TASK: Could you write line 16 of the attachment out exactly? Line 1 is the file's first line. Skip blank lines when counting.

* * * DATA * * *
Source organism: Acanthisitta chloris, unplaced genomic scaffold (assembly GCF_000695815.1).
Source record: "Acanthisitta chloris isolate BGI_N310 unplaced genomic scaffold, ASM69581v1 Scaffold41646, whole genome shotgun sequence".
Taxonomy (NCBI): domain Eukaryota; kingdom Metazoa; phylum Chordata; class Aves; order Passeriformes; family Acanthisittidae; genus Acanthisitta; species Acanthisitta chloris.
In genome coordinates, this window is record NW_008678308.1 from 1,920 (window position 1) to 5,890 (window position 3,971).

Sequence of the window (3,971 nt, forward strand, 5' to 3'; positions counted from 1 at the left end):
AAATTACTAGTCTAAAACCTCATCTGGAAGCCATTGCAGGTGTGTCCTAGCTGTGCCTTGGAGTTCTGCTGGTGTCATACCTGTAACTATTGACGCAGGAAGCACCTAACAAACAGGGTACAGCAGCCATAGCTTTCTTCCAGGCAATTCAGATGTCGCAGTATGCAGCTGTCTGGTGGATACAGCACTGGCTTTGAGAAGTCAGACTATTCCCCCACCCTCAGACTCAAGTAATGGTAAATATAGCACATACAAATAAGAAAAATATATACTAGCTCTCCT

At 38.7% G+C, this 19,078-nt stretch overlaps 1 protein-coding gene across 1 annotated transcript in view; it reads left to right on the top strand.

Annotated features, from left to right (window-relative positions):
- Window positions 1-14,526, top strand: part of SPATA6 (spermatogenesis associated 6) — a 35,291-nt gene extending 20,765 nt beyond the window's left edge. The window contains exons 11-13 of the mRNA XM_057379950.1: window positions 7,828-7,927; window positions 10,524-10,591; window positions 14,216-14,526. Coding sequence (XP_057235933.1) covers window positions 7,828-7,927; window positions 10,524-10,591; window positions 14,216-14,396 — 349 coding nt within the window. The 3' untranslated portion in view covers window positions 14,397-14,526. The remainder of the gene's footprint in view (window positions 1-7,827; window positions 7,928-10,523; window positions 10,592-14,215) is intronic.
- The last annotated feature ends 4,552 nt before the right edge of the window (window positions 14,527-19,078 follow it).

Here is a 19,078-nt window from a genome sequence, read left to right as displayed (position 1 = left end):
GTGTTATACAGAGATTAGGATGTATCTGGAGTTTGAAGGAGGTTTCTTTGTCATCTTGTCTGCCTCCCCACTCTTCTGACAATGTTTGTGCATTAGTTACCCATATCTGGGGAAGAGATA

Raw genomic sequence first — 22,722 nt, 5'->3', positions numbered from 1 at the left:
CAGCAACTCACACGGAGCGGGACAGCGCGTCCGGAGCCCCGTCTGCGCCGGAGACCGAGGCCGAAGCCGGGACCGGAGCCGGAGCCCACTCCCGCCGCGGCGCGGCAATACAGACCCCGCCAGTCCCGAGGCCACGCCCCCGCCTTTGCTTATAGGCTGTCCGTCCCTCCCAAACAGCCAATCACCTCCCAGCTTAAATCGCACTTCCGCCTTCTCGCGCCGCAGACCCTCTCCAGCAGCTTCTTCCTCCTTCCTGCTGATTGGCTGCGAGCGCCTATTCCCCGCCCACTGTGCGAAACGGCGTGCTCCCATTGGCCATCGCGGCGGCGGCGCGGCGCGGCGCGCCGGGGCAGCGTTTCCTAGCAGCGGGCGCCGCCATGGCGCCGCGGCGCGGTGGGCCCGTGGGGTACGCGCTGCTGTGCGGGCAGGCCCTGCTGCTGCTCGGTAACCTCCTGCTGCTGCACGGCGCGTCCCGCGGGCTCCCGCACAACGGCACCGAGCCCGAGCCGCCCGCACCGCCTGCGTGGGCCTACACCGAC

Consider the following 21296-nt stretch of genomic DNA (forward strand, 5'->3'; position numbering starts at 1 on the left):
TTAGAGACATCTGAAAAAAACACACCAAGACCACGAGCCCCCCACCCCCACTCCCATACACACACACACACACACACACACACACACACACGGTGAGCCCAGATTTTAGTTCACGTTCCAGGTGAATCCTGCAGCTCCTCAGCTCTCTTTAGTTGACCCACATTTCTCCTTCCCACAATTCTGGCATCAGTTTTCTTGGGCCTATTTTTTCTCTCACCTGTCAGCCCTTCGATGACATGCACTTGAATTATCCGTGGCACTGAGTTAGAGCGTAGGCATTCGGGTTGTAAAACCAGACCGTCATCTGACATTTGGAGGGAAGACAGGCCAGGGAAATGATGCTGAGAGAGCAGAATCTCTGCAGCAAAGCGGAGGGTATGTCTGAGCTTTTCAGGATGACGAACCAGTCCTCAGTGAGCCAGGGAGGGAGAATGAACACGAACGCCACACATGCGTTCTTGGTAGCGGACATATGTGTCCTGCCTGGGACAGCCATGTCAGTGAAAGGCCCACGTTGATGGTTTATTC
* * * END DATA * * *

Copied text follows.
TTAGAGACATCTGAAAAAAACACACCAAGACCACGAGCCCCCCACCCCCACTCCCATACACACACACACACACACACACACACACACACACGGTGAGCCCAGATTTTAGTTCACGTTCCAGGTGAATCCTGCAGCTCCTCAGCTCTCTTTAGTTGACCCACATTTCTCCTTCCCACAATTCTGGCATCAGTTTTCTTGGGCCTATTTTTTCTCTCACCTGTCAGCCCTTCGATGACATGCACTTGAATTATCCGTGGCACTGAGTTAGAGCGTAGGCATTCGGGTTGTAAAACCAGACCGTCATCTGACATTTGGAGGGAAGACAGGCCAGGGAAATGATGCTGAGAGAGCAGAATCTCTGCAGCAAAGCGGAGGGTATGTCTGAGCTTTTCAGGATGACGAACCAGTCCTCAGTGAGCCAGGGAGGGAGAATGAACACGAACGCCACACATGCGTTCTTGGTAGCGGACATATGTGTCCTGCCTGGGACAGCCATGTCAGTGAAAGGCCCACGTTGATGGTTTATTC